T-cell immunity against cytomegalovirus in HIV infection and aging: relationships with inflammation, immune activation, and frailty.

Med Microbiol Immunol 2019 Mar 21. Epub 2019 Mar 21.

Division of Geriatric Medicine and Gerontology, Department of Medicine, Johns Hopkins University School of Medicine, 5501 Hopkins Bayview Circle-Room 1A.38A, Baltimore, MD, 21224, USA.

Both aging and treated human immunodeficiency virus (HIV) infection are characterized by low-level chronic inflammation and immune activation which contribute to the development of age-related diseases, frailty, and early mortality. Chronic cytomegalovirus (CMV) infection is highly prevalent in older adults and HIV-infected populations. A number of studies have shown that CMV induces broad and strong T-cell responses in CMV-seropositive older adults and HIV-infected individuals. Read More

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http://dx.doi.org/10.1007/s00430-019-00591-zDOI Listing

Vaccine vectors: the bright side of cytomegalovirus.

Med Microbiol Immunol 2019 Mar 21. Epub 2019 Mar 21.

Centro de Biología Molecular Severo Ochoa (CSIC-UAM), Nicolás Cabrera 1, 28049, Madrid, Spain.

Cytomegaloviruses (CMVs) present singular features that are particularly advantageous for human vaccine development, a current medical need. Vaccines that induce neutralizing antibodies are among the most successful and efficacious available. However, chronic and persistent human infections, pathogens with high variability of exposed proteins, as well as tumors, highlight the need for developing novel vaccines inducing strong and long-lasting cellular immune responses mediated by effector or effector memory CD8 cytotoxic T lymphocytes. Read More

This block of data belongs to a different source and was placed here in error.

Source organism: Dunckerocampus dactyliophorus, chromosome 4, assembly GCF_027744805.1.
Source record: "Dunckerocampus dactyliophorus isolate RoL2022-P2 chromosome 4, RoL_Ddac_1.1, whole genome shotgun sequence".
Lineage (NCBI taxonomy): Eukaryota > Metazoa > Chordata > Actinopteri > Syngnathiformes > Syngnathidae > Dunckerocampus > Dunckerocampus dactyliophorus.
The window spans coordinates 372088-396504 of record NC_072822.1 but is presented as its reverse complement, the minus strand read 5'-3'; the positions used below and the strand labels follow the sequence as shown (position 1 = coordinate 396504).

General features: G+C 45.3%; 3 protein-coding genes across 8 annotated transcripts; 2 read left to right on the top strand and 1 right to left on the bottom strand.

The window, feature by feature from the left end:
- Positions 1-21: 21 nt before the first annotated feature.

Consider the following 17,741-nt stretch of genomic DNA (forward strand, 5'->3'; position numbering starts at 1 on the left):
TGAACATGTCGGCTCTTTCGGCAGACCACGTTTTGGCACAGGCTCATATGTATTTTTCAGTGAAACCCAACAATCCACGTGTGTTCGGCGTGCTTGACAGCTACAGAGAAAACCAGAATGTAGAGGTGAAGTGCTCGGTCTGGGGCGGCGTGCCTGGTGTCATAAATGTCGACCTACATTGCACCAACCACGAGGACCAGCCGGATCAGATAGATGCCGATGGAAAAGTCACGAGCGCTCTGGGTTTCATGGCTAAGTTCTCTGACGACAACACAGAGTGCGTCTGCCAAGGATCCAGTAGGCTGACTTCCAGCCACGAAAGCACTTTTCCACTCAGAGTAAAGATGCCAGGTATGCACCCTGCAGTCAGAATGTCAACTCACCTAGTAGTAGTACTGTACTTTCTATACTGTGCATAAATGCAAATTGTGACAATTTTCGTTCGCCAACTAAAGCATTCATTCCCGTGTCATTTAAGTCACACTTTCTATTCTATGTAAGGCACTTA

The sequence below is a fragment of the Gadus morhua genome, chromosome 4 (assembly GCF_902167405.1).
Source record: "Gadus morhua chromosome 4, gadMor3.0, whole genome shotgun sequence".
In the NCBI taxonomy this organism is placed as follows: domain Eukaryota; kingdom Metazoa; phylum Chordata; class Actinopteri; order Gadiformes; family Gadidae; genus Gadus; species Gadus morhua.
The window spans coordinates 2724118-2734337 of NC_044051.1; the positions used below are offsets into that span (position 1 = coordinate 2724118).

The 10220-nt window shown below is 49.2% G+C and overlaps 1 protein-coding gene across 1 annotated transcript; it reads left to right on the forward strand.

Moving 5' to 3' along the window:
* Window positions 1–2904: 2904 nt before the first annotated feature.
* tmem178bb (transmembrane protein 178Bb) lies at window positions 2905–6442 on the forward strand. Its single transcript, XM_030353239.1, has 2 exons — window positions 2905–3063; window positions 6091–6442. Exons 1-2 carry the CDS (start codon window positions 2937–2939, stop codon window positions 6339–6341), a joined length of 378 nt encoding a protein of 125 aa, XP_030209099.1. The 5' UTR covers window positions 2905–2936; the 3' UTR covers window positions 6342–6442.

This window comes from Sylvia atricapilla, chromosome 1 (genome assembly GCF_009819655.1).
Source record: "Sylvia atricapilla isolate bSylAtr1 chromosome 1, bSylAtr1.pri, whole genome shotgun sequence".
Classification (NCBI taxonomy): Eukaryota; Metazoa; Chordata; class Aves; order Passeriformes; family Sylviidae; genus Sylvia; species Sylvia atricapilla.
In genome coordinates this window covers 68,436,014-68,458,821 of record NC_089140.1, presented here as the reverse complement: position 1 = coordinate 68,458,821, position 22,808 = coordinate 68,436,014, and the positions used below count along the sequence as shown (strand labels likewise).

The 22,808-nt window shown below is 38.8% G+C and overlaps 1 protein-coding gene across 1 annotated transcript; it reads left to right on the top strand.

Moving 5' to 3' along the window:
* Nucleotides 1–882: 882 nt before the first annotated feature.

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http://dx.doi.org/10.1007/s00430-019-00597-7DOI Listing
March 2019
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Generation, maintenance and tissue distribution of T cell responses to human cytomegalovirus in lytic and latent infection.

Med Microbiol Immunol 2019 Mar 20. Epub 2019 Mar 20.

Division of Infectious Diseases, Department of Medicine, University of Cambridge, Addenbrookes Hospital, Level 5, Hills Road, Box 157, Cambridge, CB2 0QQ, UK.

Understanding how the T cell memory response directed towards human cytomegalovirus (HCMV) develops and changes over time while the virus persists is important. Whilst HCMV primary infection and periodic reactivation is well controlled by T cell responses in healthy people, when the immune system is compromised such as post-transplantation, during pregnancy, or underdeveloped such as in new-born infants and children, CMV disease can be a significant problem. In older people, HCMV infection is associated with increased risk of mortality and despite overt disease rarely being seen there are increases in HCMV-DNA in urine of older people suggesting that there is a change in the efficacy of the T cell response following lifelong infection. Read More

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http://dx.doi.org/10.1007/s00430-019-00598-6DOI Listing
March 2019
1 Read

Innate immune response in patients with acute Zika virus infection.

Med Microbiol Immunol 2019 Mar 16. Epub 2019 Mar 16.

Graduate Program in Parasitary Biology, Department of Microbiology and Parasitology, Federal University of Rio Grande do Norte, Natal, Rio Grande Do Norte, Brazil.